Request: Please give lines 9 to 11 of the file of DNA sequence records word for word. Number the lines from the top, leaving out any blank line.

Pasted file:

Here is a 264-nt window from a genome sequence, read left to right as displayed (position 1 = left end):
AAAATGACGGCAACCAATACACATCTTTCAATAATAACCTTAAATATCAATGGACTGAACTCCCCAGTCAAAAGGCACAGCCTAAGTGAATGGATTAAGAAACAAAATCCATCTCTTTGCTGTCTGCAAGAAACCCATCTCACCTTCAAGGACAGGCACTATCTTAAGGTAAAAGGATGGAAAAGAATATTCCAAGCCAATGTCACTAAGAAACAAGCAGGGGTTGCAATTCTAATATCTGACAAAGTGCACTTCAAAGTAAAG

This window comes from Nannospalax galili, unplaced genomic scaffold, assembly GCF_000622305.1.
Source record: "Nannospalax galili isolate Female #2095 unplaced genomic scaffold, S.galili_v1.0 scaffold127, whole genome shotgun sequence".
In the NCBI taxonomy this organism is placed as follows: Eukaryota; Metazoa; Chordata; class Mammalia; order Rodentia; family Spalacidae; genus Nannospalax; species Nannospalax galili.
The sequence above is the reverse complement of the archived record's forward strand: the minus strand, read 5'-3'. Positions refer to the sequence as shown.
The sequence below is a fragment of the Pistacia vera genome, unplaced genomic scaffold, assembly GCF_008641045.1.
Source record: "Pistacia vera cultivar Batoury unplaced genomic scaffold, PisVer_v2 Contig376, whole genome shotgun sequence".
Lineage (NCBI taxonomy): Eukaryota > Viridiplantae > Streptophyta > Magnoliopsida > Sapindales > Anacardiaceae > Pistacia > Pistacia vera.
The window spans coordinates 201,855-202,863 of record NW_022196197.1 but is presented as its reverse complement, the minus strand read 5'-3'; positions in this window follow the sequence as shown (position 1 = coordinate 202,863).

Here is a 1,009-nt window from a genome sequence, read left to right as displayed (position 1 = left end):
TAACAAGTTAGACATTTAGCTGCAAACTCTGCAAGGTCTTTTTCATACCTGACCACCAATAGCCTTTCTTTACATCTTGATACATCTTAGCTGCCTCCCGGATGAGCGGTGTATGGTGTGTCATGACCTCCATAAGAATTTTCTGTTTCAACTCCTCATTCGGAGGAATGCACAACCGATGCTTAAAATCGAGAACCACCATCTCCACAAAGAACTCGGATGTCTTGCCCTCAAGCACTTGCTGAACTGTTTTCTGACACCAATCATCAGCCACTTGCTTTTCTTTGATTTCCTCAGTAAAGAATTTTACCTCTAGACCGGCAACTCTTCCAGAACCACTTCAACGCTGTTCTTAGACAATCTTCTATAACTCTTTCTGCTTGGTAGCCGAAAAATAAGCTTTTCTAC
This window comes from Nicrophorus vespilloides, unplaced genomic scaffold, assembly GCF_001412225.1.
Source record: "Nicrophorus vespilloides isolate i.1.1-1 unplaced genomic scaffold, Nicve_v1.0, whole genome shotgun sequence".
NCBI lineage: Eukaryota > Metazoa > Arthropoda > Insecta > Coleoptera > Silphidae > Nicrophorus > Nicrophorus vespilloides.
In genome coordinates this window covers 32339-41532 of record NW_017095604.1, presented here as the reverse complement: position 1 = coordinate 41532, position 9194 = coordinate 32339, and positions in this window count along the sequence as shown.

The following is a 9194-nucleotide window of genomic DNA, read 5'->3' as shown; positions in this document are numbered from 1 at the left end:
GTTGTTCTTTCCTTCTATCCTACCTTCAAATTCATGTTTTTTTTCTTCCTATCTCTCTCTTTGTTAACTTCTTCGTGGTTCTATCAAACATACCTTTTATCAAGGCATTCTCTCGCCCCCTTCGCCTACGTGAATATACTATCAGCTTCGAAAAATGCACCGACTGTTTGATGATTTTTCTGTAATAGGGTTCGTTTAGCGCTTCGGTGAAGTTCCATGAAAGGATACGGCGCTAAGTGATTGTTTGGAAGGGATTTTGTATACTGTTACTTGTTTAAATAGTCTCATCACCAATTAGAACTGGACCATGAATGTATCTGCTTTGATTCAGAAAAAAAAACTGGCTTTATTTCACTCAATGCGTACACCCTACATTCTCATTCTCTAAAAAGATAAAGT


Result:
Lineage (NCBI taxonomy): Eukaryota > Viridiplantae > Streptophyta > Magnoliopsida > Sapindales > Anacardiaceae > Pistacia > Pistacia vera.
The window spans coordinates 201,855-202,863 of record NW_022196197.1 but is presented as its reverse complement, the minus strand read 5'-3'; positions in this window follow the sequence as shown (position 1 = coordinate 202,863).

Here is a 1,009-nt window from a genome sequence, read left to right as displayed (position 1 = left end):